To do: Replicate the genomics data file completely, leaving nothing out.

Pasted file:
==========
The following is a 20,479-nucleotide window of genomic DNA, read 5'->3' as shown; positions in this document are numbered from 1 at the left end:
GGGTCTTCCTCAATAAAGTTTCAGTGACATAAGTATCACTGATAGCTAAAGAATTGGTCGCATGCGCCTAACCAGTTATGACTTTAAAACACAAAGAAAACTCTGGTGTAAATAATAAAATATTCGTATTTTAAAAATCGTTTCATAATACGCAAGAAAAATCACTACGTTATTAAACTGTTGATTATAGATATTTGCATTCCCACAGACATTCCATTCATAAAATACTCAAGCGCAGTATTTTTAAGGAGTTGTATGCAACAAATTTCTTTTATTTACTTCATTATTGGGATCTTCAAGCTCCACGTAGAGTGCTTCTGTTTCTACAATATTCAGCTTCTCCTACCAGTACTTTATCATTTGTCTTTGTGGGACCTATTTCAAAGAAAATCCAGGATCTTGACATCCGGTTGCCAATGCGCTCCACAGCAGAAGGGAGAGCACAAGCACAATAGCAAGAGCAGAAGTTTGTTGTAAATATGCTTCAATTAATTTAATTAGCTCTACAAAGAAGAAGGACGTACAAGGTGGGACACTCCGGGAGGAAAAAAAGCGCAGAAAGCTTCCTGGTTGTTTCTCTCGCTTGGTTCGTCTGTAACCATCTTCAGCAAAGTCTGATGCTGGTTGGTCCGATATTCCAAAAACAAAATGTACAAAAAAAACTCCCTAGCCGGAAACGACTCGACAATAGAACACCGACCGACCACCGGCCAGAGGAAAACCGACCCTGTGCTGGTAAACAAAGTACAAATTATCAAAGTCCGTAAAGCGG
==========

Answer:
The following is a 20,479-nucleotide window of genomic DNA, read 5'->3' as shown; positions in this document are numbered from 1 at the left end:
GGGTCTTCCTCAATAAAGTTTCAGTGACATAAGTATCACTGATAGCTAAAGAATTGGTCGCATGCGCCTAACCAGTTATGACTTTAAAACACAAAGAAAACTCTGGTGTAAATAATAAAATATTCGTATTTTAAAAATCGTTTCATAATACGCAAGAAAAATCACTACGTTATTAAACTGTTGATTATAGATATTTGCATTCCCACAGACATTCCATTCATAAAATACTCAAGCGCAGTATTTTTAAGGAGTTGTATGCAACAAATTTCTTTTATTTACTTCATTATTGGGATCTTCAAGCTCCACGTAGAGTGCTTCTGTTTCTACAATATTCAGCTTCTCCTACCAGTACTTTATCATTTGTCTTTGTGGGACCTATTTCAAAGAAAATCCAGGATCTTGACATCCGGTTGCCAATGCGCTCCACAGCAGAAGGGAGAGCACAAGCACAATAGCAAGAGCAGAAGTTTGTTGTAAATATGCTTCAATTAATTTAATTAGCTCTACAAAGAAGAAGGACGTACAAGGTGGGACACTCCGGGAGGAAAAAAAGCGCAGAAAGCTTCCTGGTTGTTTCTCTCGCTTGGTTCGTCTGTAACCATCTTCAGCAAAGTCTGATGCTGGTTGGTCCGATATTCCAAAAACAAAATGTACAAAAAAAACTCCCTAGCCGGAAACGACTCGACAATAGAACACCGACCGACCACCGGCCAGAGGAAAACCGACCCTGTGCTGGTAAACAAAGTACAAATTATCAAAGTCCGTAAAGCGG